Covergence is key to Hometech 2006

Following the success of last year’s inaugural exhibition, Hometech organiser EPOC Messe Frankfurt has outlined ambitious plans to establish the event as a major regional trade show for the consumer electronics and household appliance sectors.

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By  Michael Thorne Published  May 7, 2006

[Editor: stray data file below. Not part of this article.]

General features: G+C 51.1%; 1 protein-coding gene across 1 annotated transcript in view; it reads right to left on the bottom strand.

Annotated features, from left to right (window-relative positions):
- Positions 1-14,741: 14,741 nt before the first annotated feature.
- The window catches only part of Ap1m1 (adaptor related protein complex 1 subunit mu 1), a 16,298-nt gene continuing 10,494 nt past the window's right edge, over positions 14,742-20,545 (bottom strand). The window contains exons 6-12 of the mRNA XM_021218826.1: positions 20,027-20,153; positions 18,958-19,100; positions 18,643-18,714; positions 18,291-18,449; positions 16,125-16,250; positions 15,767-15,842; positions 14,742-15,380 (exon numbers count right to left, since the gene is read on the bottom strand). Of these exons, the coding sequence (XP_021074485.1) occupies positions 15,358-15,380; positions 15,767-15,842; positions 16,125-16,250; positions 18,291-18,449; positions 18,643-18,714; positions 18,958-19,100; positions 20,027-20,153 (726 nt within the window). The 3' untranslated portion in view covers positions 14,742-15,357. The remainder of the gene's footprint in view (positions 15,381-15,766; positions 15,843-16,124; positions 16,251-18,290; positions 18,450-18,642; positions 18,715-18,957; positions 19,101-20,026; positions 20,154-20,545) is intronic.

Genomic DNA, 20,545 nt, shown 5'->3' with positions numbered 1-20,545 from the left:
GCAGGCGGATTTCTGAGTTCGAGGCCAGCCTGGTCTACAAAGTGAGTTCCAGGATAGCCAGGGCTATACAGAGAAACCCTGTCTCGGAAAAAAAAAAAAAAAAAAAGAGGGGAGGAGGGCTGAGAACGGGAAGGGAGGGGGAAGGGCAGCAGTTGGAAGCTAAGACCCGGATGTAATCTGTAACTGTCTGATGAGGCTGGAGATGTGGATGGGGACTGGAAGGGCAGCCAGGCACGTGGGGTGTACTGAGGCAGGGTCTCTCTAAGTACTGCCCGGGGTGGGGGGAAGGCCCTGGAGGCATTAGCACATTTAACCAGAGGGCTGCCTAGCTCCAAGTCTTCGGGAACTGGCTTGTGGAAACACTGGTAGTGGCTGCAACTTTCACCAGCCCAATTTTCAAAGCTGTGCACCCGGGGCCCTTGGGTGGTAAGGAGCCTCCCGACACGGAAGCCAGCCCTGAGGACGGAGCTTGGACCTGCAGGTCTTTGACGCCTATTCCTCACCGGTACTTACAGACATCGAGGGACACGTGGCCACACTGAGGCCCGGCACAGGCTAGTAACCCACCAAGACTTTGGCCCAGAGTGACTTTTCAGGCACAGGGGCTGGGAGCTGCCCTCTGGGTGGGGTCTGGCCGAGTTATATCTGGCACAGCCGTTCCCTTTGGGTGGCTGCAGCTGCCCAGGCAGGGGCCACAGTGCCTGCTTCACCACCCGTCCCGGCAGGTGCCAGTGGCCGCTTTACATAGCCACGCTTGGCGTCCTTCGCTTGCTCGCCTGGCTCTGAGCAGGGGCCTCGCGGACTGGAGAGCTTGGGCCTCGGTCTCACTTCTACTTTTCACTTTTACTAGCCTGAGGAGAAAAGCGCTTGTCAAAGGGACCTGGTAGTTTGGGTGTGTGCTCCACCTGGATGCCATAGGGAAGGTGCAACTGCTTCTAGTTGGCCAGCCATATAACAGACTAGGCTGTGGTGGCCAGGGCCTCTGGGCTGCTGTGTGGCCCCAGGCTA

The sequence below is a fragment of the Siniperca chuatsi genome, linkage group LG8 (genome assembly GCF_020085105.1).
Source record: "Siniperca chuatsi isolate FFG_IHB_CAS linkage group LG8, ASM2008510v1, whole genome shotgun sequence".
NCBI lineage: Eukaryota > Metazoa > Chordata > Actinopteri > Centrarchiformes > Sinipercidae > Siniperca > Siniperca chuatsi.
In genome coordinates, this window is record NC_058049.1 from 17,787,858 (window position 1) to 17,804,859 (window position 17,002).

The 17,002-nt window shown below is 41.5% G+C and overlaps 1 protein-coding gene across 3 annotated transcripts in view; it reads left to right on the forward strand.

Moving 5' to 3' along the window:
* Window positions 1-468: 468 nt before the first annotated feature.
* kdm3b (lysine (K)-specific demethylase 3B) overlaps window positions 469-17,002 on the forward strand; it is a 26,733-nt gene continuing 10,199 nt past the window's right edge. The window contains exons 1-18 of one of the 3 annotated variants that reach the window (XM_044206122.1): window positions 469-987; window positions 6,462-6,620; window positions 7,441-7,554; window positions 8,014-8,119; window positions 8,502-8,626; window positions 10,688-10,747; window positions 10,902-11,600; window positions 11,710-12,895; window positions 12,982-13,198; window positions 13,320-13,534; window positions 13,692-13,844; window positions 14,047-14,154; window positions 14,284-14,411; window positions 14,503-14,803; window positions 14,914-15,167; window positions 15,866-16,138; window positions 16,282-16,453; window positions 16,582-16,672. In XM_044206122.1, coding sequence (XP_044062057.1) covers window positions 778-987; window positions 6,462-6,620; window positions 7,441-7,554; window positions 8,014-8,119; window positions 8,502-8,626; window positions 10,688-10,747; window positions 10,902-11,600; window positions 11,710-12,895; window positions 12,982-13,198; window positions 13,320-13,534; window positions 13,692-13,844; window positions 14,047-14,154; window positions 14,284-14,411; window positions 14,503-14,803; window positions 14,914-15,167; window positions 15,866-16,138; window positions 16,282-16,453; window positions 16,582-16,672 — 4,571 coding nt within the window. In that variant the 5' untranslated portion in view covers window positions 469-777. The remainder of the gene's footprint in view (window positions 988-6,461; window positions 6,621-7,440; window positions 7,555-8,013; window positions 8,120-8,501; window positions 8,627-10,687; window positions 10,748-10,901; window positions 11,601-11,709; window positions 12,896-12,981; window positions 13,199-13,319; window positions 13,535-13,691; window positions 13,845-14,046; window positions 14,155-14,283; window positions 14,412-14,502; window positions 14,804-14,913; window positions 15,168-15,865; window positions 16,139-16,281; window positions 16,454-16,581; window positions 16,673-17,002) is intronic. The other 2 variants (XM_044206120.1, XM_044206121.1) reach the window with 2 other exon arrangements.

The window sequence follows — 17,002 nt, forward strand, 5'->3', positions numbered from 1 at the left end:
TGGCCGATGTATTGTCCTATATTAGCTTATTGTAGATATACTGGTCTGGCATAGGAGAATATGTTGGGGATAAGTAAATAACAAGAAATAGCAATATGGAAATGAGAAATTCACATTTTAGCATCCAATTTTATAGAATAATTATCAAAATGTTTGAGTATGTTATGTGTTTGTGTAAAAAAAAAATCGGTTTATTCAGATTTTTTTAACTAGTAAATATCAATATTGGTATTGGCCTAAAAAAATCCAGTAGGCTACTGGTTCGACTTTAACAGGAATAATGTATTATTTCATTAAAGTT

|~|Hudson,-Christopher---EPOC-.gif|~|EPOC Messe Frankfurt GmbH exhibitions director for the UAE, Christopher Hudson|~|Having confirmed a 50% increase in floor space over last year’s exhibition, Hometech 2006 organiser EPOC Messe Frankfurt plans to tap the booming regional consumer electronics market to radically expand the scope and scale of future instalments of the event. More than 8000 trade delegates are expected to descend on the Dubai International Convention Centre (DICC) for this month’s event, which will showcase products and services from more than 250 predominantly international household appliance and electronics manufacturers. Key product categories will include air conditioners, home entertainment systems, audio systems, kitchen and household appliances, white goods and digital home networking technologies. While the exhibition is already the largest event of its kind in the GCC region, EPOC Messe Frankfurt has outlined ambitious expansion plans that should see it transformed into one of the largest annual trade exhibitions in the Middle East. EPOC Messe Frankfurt GmbH exhibitions director for the UAE, Christopher Hudson, believes that such is the booming interest in the consumer electronics sector, Hometech has the potential to become one of the few events capable of filling all 10 halls of the Dubai International Convention Centre once it’s completed. “We are looking to raise the profile of the show to the point that it becomes a viable forum for vendors to launch new products destined for global markets,” he says. “Most of the major vendors launch products in the US, Asia and Europe before the Middle East, but we are trying to convey the message that the Middle East market is becoming so significant that it is viable to launch these products here first.” Hudson explains that while just over 50% of exhibitors involved in this year’s event will consist of household appliance manufacturers, the company is actively seeking to expand the roster of consumer electronics vendors in the future to expand the appeal of the event. He claims this strategy will see subsequent Hometech exhibitions increase in size to encompass five halls of the DICC in 2007, and up to ten in 2008. “Hometech will be one of the biggest exhibitions in Dubai within the next two to three years,” Hudson asserts. “We have an advisory board consisting of key manufacturers that exhibit at the show which includes Bosch, Fisher and General Electric, and we are also working with the US Consumer Electronics Association (CEA) to assess where we can take the show from here. “As an exhibition, Hometech has no serious competition in the region at the moment. Although Gitex is a very successful event in itself, its core IT focus means that it doesn’t really compete with what we are doing.” Hudson says EPOC’s plan is to “develop Hometech into a full-scale consumer electronics show for the entire Middle East”. “This year, 50% to 60% of the exhibition space will be dominated by white goods manufacturers,” he says. “To give you some idea of the scale of our ambition, at next year’s event we expect to maintain the same number of white goods exhibitors, but the exhibition will grow by such an extent that they will only represent 20% of all exhibitors,” he says. “From speaking to distributors and resellers across the Middle East, we believe there is a definite increase in demand for integrated home technology solutions from affluent consumers in the region.” Hudson attributes Hometech’s rapid growth to EPOC Messe Frankfurt’s unique approach to the regional consumer electronics and household appliance sectors. “Our role is to put buyers in touch with sellers,” he explains. “We can only deliver the right sellers if we know who the buyers are so it’s our policy to understand what the market wants and provide an exhibition to match that. It’s easy to attract buyers and developers to the event from the UAE, however the challenge for us is in discovering who will buy products at the show and then re-sell them in Iran, Saudi Arabia and Jordan, for example. These are key markets that vendors can service commercially from bases in Dubai.” ||**||International reach|~|Hometech.gif|~|Hometech will feature the latest home-technology products from key vendors|~|EPOC Messe Frankfurt has offices in a host of countries in the Middle East, including Egypt, Jordan, Iran and the UAE. It is also represented in Lebanon, Syria, Turkey, India, Pakistan, Tunisia and Algeria, and plans to open a new office in Saudi Arabia in the coming year. “We employ people to go into the market and identify buyers. We cannot catch everybody but the process is becoming more efficient and we know that through matching exhibitors with appropriate buyers the show will be a success for all involved,” says Hudson. “This ensures that we get an effective visitor promotion message out from Dubai to the key buyers in the surrounding territories. We are enticing people who would have normally travelled to Europe or Asia for consumer electronics shows to come here instead. “This is why a single exhibition that is completely dedicated to home technology is more attractive to a buyer based in Saudi Arabia, for example, than a show that is more niche in its approach to covering a particular industry,” he explains. In terms of visitors, Saudi Arabia is heavily represented at this year’s event along with Jordan, Bahrain, Kuwait, Iran and Qatar. According to Hudson, trade visitors from Iran now account for the second largest demographic among attendees at the exhibition and there has also been a huge increase in the number of buyers coming from India and Pakistan as well as a slight increase in those travelling from the CIS. “Growth in trade with the subcontinent all hinges on cost, stock availability and the traditional trading routes with the Gulf. There aren’t any shows of this scale in the region relevant to the consumer electronics and household appliance industries. Traditionally, buyers have attended trade events in South East Asia, but Dubai is geographically closer which makes a visit to Hometech more convenient,” he says. “In an effort to promote the event, we also distribute newsletters to buyers across the region in Arabic, Farsi, Urdu and English, which profile the key exhibitors and the products that they will showcase at the exhibition. We also get in contact with key buyers such as Al-Futtaim in the UAE to ensure that they receive special treatment in order to make their experience of the show as fulfilling and convenient as possible,” he explains. In an effort to further expand the appeal of the event and attract a crossover audience, Hometech is staged in conjunction with EPOC Messe Frankfurt’s Kitchen and Bathroom Exhibition. Hudson claims that in respect to the current construction boom occurring across the GCC, property developers are working to develop relationships with new vendor partners to provide items such as washing machines, air conditioning units and other home appliances on a massive scale. “Many developers have been installing fittings and appliances of questionable quality in luxury apartments where people demand better quality items,” he claims. “The Hometech – Kitchen and Bathroom exhibition overlap provides an opportunity for designers and developers to meet consumer electronics and household appliance vendors in one space.” Microsoft chairman Bill Gates recently declared that 2006 would see a boom in demand for digital lifestyle accessories, claiming that the convergence of IT and consumer electronics technologies would play a fundamental role in underscoring the emergence of new and innovative products in the sector. This, Hudon says, is the path that Hometech is looking to follow – providing a showcase of technology in an environment where buyers and distributors will be able to discover the latest technological developments and see how they operate in an integrated environment. The format will provide advantages not only to those dealing directly with the trade of consumer electronics goods but also property developers looking for the latest technologies that can be incorporated into modern, networked homes. Hudson reiterates that the construction boom in the Middle East is proving a boon for household appliance vendors and stresses there is a growing resale market in which Dubai has become an increasingly important hub not just for the Middle East but also for the Asian subcontinent and CIS. Hometech is well placed to capitalise on these market trends and turn the spotlight on the booming regional consumer electronics and household appliance markets. ||**||